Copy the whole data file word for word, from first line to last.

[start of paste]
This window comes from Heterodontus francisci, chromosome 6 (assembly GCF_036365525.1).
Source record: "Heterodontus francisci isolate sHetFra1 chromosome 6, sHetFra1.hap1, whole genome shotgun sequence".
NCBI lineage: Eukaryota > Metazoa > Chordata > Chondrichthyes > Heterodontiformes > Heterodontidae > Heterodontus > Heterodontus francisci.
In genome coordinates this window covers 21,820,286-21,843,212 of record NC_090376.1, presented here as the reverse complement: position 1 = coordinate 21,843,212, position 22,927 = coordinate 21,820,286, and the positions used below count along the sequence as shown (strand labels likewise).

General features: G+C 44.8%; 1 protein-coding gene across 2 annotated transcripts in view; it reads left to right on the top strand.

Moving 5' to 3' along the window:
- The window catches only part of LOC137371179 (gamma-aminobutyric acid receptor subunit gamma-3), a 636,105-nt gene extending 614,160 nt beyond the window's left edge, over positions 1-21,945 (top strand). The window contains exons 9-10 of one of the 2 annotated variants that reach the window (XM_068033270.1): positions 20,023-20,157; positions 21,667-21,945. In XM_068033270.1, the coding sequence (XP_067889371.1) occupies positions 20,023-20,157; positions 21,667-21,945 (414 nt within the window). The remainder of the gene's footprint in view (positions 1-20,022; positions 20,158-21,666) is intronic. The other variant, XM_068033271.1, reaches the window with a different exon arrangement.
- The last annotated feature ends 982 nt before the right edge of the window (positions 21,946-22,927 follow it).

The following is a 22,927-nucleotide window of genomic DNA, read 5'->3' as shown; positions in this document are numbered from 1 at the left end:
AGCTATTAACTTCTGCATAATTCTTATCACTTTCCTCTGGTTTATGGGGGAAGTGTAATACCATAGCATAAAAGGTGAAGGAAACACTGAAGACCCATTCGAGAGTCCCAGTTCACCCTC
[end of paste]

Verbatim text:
This window comes from Heterodontus francisci, chromosome 6 (assembly GCF_036365525.1).
Source record: "Heterodontus francisci isolate sHetFra1 chromosome 6, sHetFra1.hap1, whole genome shotgun sequence".
NCBI lineage: Eukaryota > Metazoa > Chordata > Chondrichthyes > Heterodontiformes > Heterodontidae > Heterodontus > Heterodontus francisci.
In genome coordinates this window covers 21,820,286-21,843,212 of record NC_090376.1, presented here as the reverse complement: position 1 = coordinate 21,843,212, position 22,927 = coordinate 21,820,286, and the positions used below count along the sequence as shown (strand labels likewise).

General features: G+C 44.8%; 1 protein-coding gene across 2 annotated transcripts in view; it reads left to right on the top strand.

Moving 5' to 3' along the window:
- The window catches only part of LOC137371179 (gamma-aminobutyric acid receptor subunit gamma-3), a 636,105-nt gene extending 614,160 nt beyond the window's left edge, over positions 1-21,945 (top strand). The window contains exons 9-10 of one of the 2 annotated variants that reach the window (XM_068033270.1): positions 20,023-20,157; positions 21,667-21,945. In XM_068033270.1, the coding sequence (XP_067889371.1) occupies positions 20,023-20,157; positions 21,667-21,945 (414 nt within the window). The remainder of the gene's footprint in view (positions 1-20,022; positions 20,158-21,666) is intronic. The other variant, XM_068033271.1, reaches the window with a different exon arrangement.
- The last annotated feature ends 982 nt before the right edge of the window (positions 21,946-22,927 follow it).

The following is a 22,927-nucleotide window of genomic DNA, read 5'->3' as shown; positions in this document are numbered from 1 at the left end:
AGCTATTAACTTCTGCATAATTCTTATCACTTTCCTCTGGTTTATGGGGGAAGTGTAATACCATAGCATAAAAGGTGAAGGAAACACTGAAGACCCATTCGAGAGTCCCAGTTCACCCTC